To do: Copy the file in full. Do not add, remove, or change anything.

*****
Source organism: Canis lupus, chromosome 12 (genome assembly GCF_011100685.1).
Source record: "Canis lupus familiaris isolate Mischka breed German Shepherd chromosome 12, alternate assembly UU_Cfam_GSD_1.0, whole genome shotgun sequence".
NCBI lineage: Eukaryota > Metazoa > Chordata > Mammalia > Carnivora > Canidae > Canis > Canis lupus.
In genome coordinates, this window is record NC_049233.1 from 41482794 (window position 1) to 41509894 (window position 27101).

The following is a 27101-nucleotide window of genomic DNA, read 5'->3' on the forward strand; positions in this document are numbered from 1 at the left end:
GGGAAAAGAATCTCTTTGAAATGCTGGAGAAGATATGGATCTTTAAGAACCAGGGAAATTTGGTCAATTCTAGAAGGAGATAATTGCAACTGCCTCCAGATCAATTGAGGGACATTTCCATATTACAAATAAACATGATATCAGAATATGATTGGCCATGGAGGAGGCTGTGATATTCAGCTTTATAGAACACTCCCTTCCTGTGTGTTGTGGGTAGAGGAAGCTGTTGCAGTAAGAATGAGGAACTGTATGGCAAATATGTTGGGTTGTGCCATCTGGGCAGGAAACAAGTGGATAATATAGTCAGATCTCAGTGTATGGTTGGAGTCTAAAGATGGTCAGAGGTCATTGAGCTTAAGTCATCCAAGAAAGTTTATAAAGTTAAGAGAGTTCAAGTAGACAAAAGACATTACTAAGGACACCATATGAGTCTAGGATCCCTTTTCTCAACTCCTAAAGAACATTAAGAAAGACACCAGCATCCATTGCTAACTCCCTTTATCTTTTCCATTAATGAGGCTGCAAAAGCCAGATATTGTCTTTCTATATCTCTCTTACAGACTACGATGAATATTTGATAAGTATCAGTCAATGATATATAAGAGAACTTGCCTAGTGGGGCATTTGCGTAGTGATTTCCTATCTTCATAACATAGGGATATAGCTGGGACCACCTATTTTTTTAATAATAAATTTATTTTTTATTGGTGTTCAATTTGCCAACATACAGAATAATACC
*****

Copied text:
Source organism: Canis lupus, chromosome 12 (genome assembly GCF_011100685.1).
Source record: "Canis lupus familiaris isolate Mischka breed German Shepherd chromosome 12, alternate assembly UU_Cfam_GSD_1.0, whole genome shotgun sequence".
NCBI lineage: Eukaryota > Metazoa > Chordata > Mammalia > Carnivora > Canidae > Canis > Canis lupus.
In genome coordinates, this window is record NC_049233.1 from 41482794 (window position 1) to 41509894 (window position 27101).

The following is a 27101-nucleotide window of genomic DNA, read 5'->3' on the forward strand; positions in this document are numbered from 1 at the left end:
GGGAAAAGAATCTCTTTGAAATGCTGGAGAAGATATGGATCTTTAAGAACCAGGGAAATTTGGTCAATTCTAGAAGGAGATAATTGCAACTGCCTCCAGATCAATTGAGGGACATTTCCATATTACAAATAAACATGATATCAGAATATGATTGGCCATGGAGGAGGCTGTGATATTCAGCTTTATAGAACACTCCCTTCCTGTGTGTTGTGGGTAGAGGAAGCTGTTGCAGTAAGAATGAGGAACTGTATGGCAAATATGTTGGGTTGTGCCATCTGGGCAGGAAACAAGTGGATAATATAGTCAGATCTCAGTGTATGGTTGGAGTCTAAAGATGGTCAGAGGTCATTGAGCTTAAGTCATCCAAGAAAGTTTATAAAGTTAAGAGAGTTCAAGTAGACAAAAGACATTACTAAGGACACCATATGAGTCTAGGATCCCTTTTCTCAACTCCTAAAGAACATTAAGAAAGACACCAGCATCCATTGCTAACTCCCTTTATCTTTTCCATTAATGAGGCTGCAAAAGCCAGATATTGTCTTTCTATATCTCTCTTACAGACTACGATGAATATTTGATAAGTATCAGTCAATGATATATAAGAGAACTTGCCTAGTGGGGCATTTGCGTAGTGATTTCCTATCTTCATAACATAGGGATATAGCTGGGACCACCTATTTTTTTAATAATAAATTTATTTTTTATTGGTGTTCAATTTGCCAACATACAGAATAATACC